Speed limit on U.S. 50 may go to 65 Glendening to say next week which roads will change

Safety his key concern

Faster thoroughfare could ease congestion on nearby Route 3

July 12, 1996|By Tanya Jones | Tanya Jones,SUN STAFF

An article on increasing speed limits on U.S. 50 in Friday's edition of The Sun in Anne Arundel stated incorrectly the federal government's position last year on increasing the limit on the highway.

Federal highway officials approved the increase from 55 mph to 65 mph on the 8.57-mile stretch between Interstate 97 and the junction with U.S. 301 and Route 3, but the State Highway Administration decided to delay the increase until construction along the road and a one-year study of the effect of higher speed limits on rural interstates were complete.

The Sun regrets the error.

Drivers on the stretch of U.S. 50 that cuts through Anne Arundel County soon could be zooming along at 65 mph -- legally.


Gov. Parris N. Glendening will announce higher speed limits for some Maryland roads next week, according to a State Highway Administration spokeswoman. And there is every chance U.S. 50 will be among them.

Last year, federal regulators turned down requests for higher speed limits on at least four highways, including U.S. 50, under rules no longer in effect.

"It's pretty obvious that we were going to revisit those," said Valerie Burnette Edgar, the SHA spokeswoman. She would not specify the roads that will get higher speed limits.

Glendening is to make his announcement Wednesday morning at the Annapolis park-and-ride lot just off U.S. 50.

The state raised speed limits from 55 mph to 65 mph on some rural interstate highways in July 1995. Opponents of the increase feared it would lead to more traffic deaths, but an SHA study has found that fatal accidents dropped on highways where the speed limit went up.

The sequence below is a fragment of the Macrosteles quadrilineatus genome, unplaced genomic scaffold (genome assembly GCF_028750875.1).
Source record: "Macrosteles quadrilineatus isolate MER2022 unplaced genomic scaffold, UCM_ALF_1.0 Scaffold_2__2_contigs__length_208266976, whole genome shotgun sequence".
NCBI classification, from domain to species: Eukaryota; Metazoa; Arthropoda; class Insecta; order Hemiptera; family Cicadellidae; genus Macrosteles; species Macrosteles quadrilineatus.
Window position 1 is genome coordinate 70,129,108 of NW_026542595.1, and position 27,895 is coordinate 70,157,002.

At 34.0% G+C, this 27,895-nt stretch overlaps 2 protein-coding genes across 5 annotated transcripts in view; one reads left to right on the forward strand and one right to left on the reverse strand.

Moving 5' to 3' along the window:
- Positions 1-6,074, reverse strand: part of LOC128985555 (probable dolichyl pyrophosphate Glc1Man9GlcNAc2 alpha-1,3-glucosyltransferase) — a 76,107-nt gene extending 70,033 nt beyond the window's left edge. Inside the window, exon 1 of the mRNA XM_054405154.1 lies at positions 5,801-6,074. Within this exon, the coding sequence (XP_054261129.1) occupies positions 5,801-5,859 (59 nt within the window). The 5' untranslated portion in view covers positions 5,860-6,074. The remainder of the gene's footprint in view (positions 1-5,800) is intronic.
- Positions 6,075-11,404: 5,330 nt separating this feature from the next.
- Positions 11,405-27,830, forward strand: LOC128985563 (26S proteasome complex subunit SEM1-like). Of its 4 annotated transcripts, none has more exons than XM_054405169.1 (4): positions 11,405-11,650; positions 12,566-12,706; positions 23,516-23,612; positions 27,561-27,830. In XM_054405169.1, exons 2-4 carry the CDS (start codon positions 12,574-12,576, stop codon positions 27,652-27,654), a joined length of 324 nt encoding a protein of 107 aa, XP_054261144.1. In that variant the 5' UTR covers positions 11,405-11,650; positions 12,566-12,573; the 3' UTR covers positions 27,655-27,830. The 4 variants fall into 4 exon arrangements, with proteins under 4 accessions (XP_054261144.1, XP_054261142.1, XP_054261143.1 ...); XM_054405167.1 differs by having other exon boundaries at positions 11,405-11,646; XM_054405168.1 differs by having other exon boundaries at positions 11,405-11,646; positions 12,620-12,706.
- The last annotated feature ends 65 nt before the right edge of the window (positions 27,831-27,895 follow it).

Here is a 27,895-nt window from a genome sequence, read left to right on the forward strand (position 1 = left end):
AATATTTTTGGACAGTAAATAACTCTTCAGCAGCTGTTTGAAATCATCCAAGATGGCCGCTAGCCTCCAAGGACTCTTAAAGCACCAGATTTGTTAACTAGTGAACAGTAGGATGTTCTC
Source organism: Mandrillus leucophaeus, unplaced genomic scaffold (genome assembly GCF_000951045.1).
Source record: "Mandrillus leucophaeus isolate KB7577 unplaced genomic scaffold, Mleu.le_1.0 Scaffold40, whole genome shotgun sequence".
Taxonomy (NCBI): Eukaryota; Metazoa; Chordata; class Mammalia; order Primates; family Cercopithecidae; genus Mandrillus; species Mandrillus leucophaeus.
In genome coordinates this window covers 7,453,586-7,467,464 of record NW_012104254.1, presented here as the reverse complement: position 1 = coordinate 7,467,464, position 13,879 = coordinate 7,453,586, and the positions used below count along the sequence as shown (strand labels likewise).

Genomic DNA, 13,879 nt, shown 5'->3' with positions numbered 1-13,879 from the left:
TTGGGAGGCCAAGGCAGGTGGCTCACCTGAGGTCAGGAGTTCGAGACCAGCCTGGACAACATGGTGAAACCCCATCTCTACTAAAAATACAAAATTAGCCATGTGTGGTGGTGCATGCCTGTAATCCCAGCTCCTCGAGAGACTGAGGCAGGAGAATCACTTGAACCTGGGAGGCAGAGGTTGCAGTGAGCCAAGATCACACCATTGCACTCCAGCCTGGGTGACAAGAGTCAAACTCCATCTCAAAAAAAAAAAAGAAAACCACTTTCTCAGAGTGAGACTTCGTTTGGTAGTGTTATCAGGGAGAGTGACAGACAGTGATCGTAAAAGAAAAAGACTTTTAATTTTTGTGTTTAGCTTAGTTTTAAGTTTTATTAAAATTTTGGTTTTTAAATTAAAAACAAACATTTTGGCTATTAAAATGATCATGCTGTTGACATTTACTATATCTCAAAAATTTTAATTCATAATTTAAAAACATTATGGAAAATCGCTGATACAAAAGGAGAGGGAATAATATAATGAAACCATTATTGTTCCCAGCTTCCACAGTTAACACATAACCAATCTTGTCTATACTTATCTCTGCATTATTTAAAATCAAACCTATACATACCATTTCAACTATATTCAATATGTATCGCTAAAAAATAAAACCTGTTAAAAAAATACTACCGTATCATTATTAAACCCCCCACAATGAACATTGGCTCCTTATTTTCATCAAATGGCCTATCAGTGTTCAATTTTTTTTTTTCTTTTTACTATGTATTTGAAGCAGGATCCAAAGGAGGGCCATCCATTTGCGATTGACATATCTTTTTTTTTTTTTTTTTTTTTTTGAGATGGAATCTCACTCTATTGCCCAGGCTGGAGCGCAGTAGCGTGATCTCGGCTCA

In addition, the speeds at which most people drove on those roads increased only slightly, while speeds on interstates that retained the 55 mph limit dropped, the study found.

Strict enforcement of speed limits helped keep traffic fatalities down and helped persuade the governor to increase the limit on other roads, state officials said.

"Safety has been the governor's principal concern through this whole issue," said Capt. Greg Shipley, state police spokesman.

The roads for which the state unsuccessfully sought higher speed limits last year were U.S. 50 between the Capital Beltway and Interstate 97; Interstate 70 between the Baltimore Beltway and U.S. 29; Interstate 81 in Washington County; and U.S. 13 on the Eastern Shore, Edgar said.

In November, Congress passed and President Clinton signed a law allowing states to set their own speed limits on interstates. The federal 55 mph speed limit had been in effect since 1974.

Del. Robert C. Baldwin, a Crownsville Republican, said that raising the speed limit on U.S. 50 would lure motorists headed for Baltimore off crowded Route 3 between Bowie and Millersville, easing traffic congestion.

"Let's get the speed limit up, and let's get the traffic off of Route 3," Baldwin said Wednesday at a meeting of a task force studying ways to ease Route 3 congestion.

A 65 mph limit would give drivers traveling from the Washington area to Baltimore more incentive to stay on U.S. 50 to the I-97 interchange instead of taking Route 3 north, he said. Task force members said they supported Baldwin's suggestion.

Del. Janet Greenip, a Crofton Republican, said the limit on U.S. 50 should remain 55 mph in the Annapolis area but that the section of highway west of I-97 is due for a change.

"I exceed the 55 mph speed limit," she said yesterday.

Pub Date: 7/12/96

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